So a Washington, D.C., coalition wants to force us to use fluorescent bulbs, instead of the incandescents we've known since the days of Thomas Edison. The group's members would enact new energy standards that would essentially outlaw the inefficient lightbulbs we now use. Fine, as long as their new regs include standards for how fluorescents perform.
I'm a fan of compact fluorescent lights and use them throughout our home. I'd use them more if I could be sure how they would performincluding how quickly they light up, how bright they are, and what color they cast. Those are critical issues in winning over skeptics, including my wife.
She wants a room lit as soon as she hits the light switch. Imagine that. Too many fluorescents bought flicker for a few seconds or don't light at all for a second or so. Doesn't sound like much. But when you're used to lights coming on immediatelyas with incandescent bulbsit's annoying. I've bought the same brand, same fixture, and one flickers and one doesn't. Doubly annoying. I've learned "instant-on" on the package is often a come-on.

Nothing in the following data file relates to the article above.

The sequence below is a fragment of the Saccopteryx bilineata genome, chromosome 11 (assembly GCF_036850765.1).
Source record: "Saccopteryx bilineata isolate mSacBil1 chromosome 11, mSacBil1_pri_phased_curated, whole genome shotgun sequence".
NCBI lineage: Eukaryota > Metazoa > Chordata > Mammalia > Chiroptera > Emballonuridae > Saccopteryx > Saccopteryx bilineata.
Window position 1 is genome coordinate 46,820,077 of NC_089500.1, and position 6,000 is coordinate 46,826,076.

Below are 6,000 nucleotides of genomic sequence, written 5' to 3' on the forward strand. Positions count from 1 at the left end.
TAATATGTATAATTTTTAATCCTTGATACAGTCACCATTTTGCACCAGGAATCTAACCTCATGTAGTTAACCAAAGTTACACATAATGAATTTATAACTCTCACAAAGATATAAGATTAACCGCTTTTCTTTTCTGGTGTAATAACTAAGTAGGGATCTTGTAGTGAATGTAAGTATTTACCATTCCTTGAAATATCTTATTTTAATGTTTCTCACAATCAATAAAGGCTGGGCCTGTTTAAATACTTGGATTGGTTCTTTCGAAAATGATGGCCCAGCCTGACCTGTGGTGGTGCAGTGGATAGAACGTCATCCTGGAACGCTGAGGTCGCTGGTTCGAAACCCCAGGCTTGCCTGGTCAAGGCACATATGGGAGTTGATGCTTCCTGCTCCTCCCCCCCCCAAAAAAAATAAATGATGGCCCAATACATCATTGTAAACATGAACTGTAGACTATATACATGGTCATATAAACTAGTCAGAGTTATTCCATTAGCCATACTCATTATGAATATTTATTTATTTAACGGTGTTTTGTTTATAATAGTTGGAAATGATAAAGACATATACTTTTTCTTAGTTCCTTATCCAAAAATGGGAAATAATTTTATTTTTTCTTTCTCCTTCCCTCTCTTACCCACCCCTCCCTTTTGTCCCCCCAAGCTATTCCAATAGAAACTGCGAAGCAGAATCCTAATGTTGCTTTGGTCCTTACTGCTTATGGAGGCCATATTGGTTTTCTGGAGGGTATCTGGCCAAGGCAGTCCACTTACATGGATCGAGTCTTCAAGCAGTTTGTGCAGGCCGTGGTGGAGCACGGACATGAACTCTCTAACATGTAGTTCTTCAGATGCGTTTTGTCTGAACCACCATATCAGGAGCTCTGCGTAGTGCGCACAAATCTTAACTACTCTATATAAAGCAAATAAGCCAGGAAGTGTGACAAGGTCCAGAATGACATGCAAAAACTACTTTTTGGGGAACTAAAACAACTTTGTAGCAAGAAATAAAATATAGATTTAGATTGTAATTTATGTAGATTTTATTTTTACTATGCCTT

Some promise a more pleasing light than the bluish glow that make many fluorescents unattractive for indoor lighting; but how pleasing is often a guess. And at prices that typically start around $1.50 a bulb, I don't like guessing.
Wattage was a sure bet with incandescents, but it isn't as good a guide for fluorescents. A better measure is the "lumens" they promise, when you can find it on the package. Even then, some can take minutes to reach full brightness, while others do it more quickly. Another guess.
Labeling, in general, seems inconsistent; in fact, entire sites exist for rating how fluorescents truly perform. I'm all for saving energy and money. But fluorescents have a way to go before they satisfy most Americans, who've been spoiled by incandescents.